Finally, it’s important to take time to emphasize the positives as well as the negatives. Unfortunately, often our job is to tell people that ‘their baby is ugly’. That can be very difficult to take. Therefore, although the suggestions often need to be strong (as opposed to "it would be good if you would consider possibly changing this to…"), you should definitely also provide feedback about things that work well about the design. The last thing you want is for your UX team to be simply seen as the voice of doom and gloom.
Producing a usable design takes time, money, and resources. It also takes a dedication of the organization to focus on customers’ needs in the entire design process. How do the successful UX teams communicate the ROI of producing usable designs?
Because of the silo mentality in most organizations, it is often difficult for people to get their head around the real benefits and ROI. The IT team is typically measured on whether the product launches on time and within budget. But their budget only includes development costs – not the cost of post launch support and maintenance. Therefore, the ROI of good design can only truly be appreciated when looking at it from the perspective of the total cost of ownership.
So, how can we communicate that? One very tangible way is with before and after benchmarks. Not just the results of a usability test, but benchmarks of metrics of value to the organization. One such example is the actual training and support cost to the organization over a period of time (including before and through to sometime well after the application was launched). Another is to set clear goals before the analysis and design phases to focus your efforts. If you are trying to transform customer enquiries from general to specific, capture the current enquiry types in order to compare later.
The key is to get the word out – using whatever techniques make sense.
When hiring, what roles should an organization seek out for a successful UX team?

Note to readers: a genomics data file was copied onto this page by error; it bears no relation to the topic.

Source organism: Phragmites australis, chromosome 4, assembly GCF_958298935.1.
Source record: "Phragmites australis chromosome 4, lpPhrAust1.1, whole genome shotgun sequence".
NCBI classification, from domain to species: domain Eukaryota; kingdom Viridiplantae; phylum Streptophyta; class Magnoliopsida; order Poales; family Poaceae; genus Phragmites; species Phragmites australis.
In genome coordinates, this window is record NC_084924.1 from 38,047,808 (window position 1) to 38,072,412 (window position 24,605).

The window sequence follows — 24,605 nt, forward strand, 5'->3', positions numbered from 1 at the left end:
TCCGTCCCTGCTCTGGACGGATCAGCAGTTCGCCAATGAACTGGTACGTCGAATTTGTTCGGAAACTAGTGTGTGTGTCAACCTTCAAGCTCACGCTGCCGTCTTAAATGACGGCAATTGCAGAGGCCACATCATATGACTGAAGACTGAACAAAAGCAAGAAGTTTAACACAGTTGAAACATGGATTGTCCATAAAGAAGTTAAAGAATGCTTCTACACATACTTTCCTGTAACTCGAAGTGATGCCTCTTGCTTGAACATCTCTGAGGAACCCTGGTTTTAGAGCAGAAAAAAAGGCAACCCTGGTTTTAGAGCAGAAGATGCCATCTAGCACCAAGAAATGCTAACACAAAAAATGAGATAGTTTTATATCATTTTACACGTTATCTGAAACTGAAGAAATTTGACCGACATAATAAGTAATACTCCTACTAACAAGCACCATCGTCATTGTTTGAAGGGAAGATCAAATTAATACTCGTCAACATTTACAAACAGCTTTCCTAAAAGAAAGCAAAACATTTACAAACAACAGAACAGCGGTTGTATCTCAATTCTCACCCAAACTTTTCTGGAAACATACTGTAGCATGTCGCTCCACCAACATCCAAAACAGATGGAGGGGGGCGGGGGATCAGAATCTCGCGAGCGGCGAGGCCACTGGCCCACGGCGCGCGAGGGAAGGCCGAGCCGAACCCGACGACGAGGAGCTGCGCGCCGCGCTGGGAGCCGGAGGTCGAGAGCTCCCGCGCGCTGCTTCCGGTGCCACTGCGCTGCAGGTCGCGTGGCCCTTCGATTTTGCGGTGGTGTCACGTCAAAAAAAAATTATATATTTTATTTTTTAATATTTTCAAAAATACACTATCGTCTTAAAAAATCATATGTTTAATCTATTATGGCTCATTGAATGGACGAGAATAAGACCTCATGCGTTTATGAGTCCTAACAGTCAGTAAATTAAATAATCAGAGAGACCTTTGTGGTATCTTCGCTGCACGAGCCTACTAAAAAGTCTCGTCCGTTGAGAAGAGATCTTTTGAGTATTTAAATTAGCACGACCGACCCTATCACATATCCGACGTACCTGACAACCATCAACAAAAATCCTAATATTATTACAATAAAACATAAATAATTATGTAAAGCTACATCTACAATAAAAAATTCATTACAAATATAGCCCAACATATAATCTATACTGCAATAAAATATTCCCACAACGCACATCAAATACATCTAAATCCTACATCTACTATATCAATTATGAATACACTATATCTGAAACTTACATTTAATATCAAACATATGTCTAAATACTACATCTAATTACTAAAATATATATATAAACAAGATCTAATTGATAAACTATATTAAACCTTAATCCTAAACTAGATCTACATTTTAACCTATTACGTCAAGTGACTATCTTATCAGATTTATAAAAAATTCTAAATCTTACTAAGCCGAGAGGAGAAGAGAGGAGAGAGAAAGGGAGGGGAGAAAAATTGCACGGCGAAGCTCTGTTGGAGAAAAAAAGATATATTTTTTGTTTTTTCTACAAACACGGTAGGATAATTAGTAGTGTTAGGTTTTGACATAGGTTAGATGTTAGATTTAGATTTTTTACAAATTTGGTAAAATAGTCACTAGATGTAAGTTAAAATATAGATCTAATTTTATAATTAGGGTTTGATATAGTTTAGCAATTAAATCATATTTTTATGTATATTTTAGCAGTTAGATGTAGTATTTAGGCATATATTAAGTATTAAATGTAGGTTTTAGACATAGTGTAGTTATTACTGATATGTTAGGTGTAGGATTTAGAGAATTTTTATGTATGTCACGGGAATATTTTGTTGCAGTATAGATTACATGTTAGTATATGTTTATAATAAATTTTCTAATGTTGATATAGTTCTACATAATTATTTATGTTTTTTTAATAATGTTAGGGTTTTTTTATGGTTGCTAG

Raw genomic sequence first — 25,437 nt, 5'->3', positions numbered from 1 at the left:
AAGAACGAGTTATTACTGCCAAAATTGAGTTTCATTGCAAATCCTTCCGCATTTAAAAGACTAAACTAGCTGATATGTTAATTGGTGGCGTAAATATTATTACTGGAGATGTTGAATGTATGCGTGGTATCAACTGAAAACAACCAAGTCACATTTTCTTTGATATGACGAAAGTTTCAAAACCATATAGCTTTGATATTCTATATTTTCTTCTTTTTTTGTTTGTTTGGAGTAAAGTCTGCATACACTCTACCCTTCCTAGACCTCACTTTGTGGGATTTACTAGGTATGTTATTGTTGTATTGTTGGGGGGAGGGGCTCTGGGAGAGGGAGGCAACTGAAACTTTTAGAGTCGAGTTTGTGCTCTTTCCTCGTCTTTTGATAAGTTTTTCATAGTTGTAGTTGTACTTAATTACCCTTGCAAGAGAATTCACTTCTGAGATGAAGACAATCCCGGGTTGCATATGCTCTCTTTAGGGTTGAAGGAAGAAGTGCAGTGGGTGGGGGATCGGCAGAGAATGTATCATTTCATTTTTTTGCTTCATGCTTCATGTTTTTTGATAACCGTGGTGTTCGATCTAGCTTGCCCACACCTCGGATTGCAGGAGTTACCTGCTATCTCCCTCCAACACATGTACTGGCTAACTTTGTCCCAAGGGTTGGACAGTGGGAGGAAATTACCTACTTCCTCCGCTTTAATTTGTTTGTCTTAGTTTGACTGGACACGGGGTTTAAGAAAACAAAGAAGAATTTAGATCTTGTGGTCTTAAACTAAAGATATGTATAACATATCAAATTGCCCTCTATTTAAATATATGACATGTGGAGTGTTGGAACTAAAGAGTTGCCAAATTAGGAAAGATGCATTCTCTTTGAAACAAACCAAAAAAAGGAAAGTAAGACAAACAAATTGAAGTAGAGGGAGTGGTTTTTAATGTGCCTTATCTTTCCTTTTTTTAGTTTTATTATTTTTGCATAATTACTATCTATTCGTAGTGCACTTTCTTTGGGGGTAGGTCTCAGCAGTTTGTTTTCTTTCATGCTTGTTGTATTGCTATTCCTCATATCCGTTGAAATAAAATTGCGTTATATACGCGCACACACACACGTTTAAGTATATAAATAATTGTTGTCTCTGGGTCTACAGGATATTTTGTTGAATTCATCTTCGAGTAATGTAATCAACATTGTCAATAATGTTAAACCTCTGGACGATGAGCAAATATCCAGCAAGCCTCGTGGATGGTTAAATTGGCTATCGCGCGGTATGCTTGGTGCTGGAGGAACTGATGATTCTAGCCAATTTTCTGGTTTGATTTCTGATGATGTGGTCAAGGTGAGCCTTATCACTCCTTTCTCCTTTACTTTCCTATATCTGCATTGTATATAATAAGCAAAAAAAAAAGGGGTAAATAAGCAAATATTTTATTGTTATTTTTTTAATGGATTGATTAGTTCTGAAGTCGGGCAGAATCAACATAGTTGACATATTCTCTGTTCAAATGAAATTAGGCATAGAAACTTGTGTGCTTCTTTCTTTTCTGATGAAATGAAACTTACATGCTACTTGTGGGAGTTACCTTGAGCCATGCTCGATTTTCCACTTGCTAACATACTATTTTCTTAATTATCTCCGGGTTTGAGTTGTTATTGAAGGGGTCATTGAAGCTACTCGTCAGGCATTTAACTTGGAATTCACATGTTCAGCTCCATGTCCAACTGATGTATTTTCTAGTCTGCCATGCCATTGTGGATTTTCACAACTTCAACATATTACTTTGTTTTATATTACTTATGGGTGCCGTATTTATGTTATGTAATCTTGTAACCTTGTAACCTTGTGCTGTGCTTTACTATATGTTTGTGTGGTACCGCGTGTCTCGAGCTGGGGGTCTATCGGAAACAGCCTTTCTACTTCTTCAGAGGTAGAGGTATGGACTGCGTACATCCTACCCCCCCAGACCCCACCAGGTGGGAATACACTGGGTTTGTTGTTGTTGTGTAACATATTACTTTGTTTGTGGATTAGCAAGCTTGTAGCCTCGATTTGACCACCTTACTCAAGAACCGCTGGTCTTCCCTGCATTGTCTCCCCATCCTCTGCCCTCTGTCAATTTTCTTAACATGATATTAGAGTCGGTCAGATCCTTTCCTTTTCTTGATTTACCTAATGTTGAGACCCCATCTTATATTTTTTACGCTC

The specific roles required depend upon the breadth of services that your UX team provides. If you’re delivering the full complement of design services then your shopping list is going to be quite long. It will certainly include interaction designers, usability professionals (people who know a lot about the principles of good design and are good at doing the evaluations), and visual designers (people who can translate wire frames into something that not only looks fantastic, but supports the brand and is highly readable).
Your team should also have a certain level of technical knowledge – even if you don’t deliver any production quality code. Other important roles to consider are content authors – those with a good sense of writing for the online world and project managers, particularly on larger projects.
It’s important to understand that although we describe these as distinct roles, they may not necessarily be separate people. Many interaction designers are good usability professionals. We’ve had plenty of success with visual designers who are also well rounded interaction designers and usability professionals. We often wear different hats, which often works to our advantage when we have too many projects and too little time.
UX team members need to value consistency (but not be a slave to it!), pay attention to detail (yet not dwell on it incessantly), and be pragmatic. Across the board, it’s important to find people who are good listeners and communicators, good facilitators, and excellent team players.
If you're thinking about conducting your own usability tests, you'll want to check out Sarah Bloomer's UIE virtual seminar Upgrading Your UX Team. Sarah will show you how to develop a successful UX team and align UX goals with business goals using some simple tools.